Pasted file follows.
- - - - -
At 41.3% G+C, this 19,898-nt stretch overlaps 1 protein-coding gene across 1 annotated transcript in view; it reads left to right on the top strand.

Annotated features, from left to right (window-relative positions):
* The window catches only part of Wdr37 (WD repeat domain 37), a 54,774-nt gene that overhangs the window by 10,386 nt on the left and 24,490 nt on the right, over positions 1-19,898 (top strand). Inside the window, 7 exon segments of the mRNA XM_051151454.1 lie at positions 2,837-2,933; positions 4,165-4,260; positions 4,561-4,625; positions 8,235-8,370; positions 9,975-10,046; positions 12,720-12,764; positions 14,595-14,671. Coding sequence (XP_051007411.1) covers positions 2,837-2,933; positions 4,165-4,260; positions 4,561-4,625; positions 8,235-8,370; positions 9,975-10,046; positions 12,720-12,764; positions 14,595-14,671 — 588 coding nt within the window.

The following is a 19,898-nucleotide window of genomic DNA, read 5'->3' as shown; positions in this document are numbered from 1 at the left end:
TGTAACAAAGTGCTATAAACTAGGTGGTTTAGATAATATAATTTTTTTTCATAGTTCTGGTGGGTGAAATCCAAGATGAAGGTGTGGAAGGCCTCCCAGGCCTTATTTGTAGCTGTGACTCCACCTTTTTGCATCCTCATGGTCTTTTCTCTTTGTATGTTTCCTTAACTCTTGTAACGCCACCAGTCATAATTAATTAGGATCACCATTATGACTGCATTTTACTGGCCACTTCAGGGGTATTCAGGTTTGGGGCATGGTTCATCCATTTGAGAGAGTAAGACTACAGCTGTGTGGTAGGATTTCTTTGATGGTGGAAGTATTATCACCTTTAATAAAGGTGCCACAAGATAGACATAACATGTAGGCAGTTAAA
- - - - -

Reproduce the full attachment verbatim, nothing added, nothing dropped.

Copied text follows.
At 41.3% G+C, this 19,898-nt stretch overlaps 1 protein-coding gene across 1 annotated transcript in view; it reads left to right on the top strand.

Annotated features, from left to right (window-relative positions):
* The window catches only part of Wdr37 (WD repeat domain 37), a 54,774-nt gene that overhangs the window by 10,386 nt on the left and 24,490 nt on the right, over positions 1-19,898 (top strand). Inside the window, 7 exon segments of the mRNA XM_051151454.1 lie at positions 2,837-2,933; positions 4,165-4,260; positions 4,561-4,625; positions 8,235-8,370; positions 9,975-10,046; positions 12,720-12,764; positions 14,595-14,671. Coding sequence (XP_051007411.1) covers positions 2,837-2,933; positions 4,165-4,260; positions 4,561-4,625; positions 8,235-8,370; positions 9,975-10,046; positions 12,720-12,764; positions 14,595-14,671 — 588 coding nt within the window.

The following is a 19,898-nucleotide window of genomic DNA, read 5'->3' as shown; positions in this document are numbered from 1 at the left end:
TGTAACAAAGTGCTATAAACTAGGTGGTTTAGATAATATAATTTTTTTTCATAGTTCTGGTGGGTGAAATCCAAGATGAAGGTGTGGAAGGCCTCCCAGGCCTTATTTGTAGCTGTGACTCCACCTTTTTGCATCCTCATGGTCTTTTCTCTTTGTATGTTTCCTTAACTCTTGTAACGCCACCAGTCATAATTAATTAGGATCACCATTATGACTGCATTTTACTGGCCACTTCAGGGGTATTCAGGTTTGGGGCATGGTTCATCCATTTGAGAGAGTAAGACTACAGCTGTGTGGTAGGATTTCTTTGATGGTGGAAGTATTATCACCTTTAATAAAGGTGCCACAAGATAGACATAACATGTAGGCAGTTAAA